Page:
Mary Higginbotham heard about her son Elbert's disappearance three days after he and five others vanished in the frigid, remote expanse of the Siskiyou National Forest in southern Oregon.
He would remain missing for 14 more days.
For those two weeks, Mary and Robert Higginbotham, owner of Payson Jewelers and Elbert's brother, worried and wondered.
Fifty-four-year-old Elbert Higginbotham of Heber was stranded with his wife, Becky, his stepson, Pete, and Pete's wife, Marlo, and the stepson's two children, ages 8 and 9. The group was traveling in a 35-foot motor home when they became lost. They were missing for 17 days in the craggy mountains bordering California.
"They went there to visit (Becky's) son and family," Mary Higginbotham said. "They live in Ashland (Ore.). They hadn't seen the ocean so they took a scenic route. They weren't on a snowy road when they started, but they got lost."
There's no straight shot from southern Oregon to the coast.
The journey is a series of winding roads through the Cascade and Siskiyou coastal ranges. These mountains separate the drier climate to the east and the briny latitudes of the west.
Unpaved, unmarked logging roads weave deep into this terrain, too remote for cell phone service.
"He was a survivalist," Higginbotham said. "I think that's what kicked in when he got stuck."
The couple had amassed dehydrated food in preparation for Y2K.
The couple stored the surplus food in their motor home along with canned goods, a full tank of propane, camping equipment and a 5-inch television set hooked to a satellite.
"They were able to survive comfortably," Higginbotham said. "The kids didn't realize they were in trouble because they kept it from them."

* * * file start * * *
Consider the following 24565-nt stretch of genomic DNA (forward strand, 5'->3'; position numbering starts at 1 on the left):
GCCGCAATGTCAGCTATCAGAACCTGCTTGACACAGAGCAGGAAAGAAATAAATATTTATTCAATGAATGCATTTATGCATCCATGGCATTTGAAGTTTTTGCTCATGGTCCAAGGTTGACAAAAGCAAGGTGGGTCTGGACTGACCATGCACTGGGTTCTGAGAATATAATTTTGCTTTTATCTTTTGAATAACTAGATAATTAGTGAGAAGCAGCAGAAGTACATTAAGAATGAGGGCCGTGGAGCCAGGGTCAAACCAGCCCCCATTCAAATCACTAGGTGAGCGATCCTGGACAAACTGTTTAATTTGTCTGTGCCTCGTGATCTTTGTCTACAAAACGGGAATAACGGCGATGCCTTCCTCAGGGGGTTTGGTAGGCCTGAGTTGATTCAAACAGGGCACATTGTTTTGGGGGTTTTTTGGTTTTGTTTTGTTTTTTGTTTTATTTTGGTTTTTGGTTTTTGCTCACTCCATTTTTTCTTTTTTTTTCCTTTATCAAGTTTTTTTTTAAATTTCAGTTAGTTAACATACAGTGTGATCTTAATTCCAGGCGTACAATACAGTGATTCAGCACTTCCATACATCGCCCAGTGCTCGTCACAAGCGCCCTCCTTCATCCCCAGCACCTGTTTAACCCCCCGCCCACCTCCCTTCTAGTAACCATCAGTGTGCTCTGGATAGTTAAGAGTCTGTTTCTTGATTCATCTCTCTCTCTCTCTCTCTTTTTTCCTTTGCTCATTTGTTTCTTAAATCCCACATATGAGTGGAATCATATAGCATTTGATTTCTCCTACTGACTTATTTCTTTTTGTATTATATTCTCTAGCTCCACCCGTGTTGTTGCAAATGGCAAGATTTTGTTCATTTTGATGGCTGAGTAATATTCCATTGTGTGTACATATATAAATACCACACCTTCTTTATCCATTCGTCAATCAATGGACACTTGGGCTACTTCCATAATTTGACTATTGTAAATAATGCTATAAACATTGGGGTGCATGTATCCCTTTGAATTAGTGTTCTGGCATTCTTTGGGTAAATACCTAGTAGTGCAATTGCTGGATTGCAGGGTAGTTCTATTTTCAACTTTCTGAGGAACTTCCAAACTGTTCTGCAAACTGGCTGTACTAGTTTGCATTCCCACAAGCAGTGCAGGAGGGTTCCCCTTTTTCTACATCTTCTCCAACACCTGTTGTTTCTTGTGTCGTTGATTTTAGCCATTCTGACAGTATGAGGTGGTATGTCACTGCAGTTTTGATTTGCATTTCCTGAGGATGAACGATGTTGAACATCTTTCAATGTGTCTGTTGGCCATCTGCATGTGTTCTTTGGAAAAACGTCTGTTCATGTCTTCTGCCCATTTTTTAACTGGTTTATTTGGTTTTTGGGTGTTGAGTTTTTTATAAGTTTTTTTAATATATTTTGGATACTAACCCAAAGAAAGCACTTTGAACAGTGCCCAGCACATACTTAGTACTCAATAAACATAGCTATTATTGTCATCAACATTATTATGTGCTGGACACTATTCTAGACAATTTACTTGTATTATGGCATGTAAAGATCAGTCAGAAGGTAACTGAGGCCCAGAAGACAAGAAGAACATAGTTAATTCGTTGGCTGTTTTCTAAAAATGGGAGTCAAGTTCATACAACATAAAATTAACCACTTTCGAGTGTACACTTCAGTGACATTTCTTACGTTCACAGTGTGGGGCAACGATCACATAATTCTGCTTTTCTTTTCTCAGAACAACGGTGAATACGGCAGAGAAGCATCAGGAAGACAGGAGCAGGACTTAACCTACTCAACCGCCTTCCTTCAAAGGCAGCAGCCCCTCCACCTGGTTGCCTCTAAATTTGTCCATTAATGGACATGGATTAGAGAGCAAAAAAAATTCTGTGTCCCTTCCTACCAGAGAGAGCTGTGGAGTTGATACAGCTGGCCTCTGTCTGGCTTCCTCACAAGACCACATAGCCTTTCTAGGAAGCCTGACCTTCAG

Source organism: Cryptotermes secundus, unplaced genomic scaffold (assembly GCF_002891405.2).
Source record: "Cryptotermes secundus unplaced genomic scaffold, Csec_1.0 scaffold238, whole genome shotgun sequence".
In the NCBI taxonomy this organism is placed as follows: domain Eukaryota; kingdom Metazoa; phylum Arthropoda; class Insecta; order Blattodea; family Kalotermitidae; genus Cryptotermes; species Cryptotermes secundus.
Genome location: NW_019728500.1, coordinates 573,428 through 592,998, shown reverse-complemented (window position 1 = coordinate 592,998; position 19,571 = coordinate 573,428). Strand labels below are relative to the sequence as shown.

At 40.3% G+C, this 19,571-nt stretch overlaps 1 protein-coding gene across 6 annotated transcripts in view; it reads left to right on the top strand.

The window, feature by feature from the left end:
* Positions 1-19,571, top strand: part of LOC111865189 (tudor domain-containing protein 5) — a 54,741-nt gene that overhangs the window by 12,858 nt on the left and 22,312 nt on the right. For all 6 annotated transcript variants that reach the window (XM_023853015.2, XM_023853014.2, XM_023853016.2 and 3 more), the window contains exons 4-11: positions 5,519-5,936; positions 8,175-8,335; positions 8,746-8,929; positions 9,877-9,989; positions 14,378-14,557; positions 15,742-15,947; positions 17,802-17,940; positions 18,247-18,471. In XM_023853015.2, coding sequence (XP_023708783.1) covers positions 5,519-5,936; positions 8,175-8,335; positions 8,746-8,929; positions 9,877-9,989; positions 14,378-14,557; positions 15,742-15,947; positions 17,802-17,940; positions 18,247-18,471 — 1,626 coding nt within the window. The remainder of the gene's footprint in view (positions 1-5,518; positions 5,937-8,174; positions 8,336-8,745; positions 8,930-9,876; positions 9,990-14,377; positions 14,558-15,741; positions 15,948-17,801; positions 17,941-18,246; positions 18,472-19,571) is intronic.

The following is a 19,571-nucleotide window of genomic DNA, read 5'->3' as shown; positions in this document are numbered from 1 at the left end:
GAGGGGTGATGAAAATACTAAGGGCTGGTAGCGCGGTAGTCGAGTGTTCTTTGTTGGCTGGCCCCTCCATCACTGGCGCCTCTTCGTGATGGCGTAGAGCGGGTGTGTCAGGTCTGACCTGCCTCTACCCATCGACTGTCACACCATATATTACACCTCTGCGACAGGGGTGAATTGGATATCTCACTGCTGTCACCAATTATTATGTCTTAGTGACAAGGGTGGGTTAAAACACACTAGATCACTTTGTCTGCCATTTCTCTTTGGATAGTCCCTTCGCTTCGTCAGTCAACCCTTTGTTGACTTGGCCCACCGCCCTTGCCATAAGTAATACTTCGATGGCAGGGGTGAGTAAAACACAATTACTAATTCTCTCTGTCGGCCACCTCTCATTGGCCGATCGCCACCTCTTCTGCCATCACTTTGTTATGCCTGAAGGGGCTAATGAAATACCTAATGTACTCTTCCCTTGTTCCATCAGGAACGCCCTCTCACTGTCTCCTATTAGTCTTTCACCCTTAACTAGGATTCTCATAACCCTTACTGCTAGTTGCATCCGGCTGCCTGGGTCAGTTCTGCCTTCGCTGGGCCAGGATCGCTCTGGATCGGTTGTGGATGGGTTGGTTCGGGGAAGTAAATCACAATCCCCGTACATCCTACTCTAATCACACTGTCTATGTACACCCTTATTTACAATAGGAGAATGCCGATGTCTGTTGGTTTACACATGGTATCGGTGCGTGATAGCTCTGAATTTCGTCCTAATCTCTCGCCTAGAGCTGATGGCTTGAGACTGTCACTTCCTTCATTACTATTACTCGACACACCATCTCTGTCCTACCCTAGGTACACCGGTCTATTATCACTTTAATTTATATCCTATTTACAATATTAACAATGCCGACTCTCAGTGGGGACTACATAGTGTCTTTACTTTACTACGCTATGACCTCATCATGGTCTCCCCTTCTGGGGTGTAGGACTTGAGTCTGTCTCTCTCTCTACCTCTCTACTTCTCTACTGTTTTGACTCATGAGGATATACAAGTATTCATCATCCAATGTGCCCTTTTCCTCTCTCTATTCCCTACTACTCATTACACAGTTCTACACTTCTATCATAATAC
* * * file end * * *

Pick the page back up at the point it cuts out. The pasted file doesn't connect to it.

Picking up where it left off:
The Siskiyou National Forest comprises 1.8 million acres, including the Cascade and Siskiyou ranges in California and Oregon. Twenty percent of that land is dense, secluded forest.
Snow, as high as the windows of the Higginbothams' RV fell near the 8,000-foot Siskiyou summit of Mt. Ashland, stranding the family for 17 days.
Elbert, by chance, found a trash can and windsock nearby.
"He wasn't too far from a summit," Higginbotham said. "He would sit on the trash can with the windsock and tried to flag down help. He thought if anyone was flying around, they would find him."
But nobody came.
Sixteen days into their ordeal, the family learned that rescuers had called off the search for them from their black-and-white television.
That's when Pete and Marlo took matters into their own hands, and left the site to find help.
Elbert gave the couple a tent just in case.
"The snow froze and they were able to walk out," said Higginbotham.
"They walked out Monday morning and (were) found Tuesday. When they found Pete he was on dry ground."
Pete and Marlo were unharmed.
The rescue hit national news, spreading their ordeal all over the world.
But here in Payson, loved ones are just glad they're safe.
"I'm just ecstatic," said brother Robert. "It's kind of hard to hold on to hope after that long."
Elbert and Becky could not be reached for comment.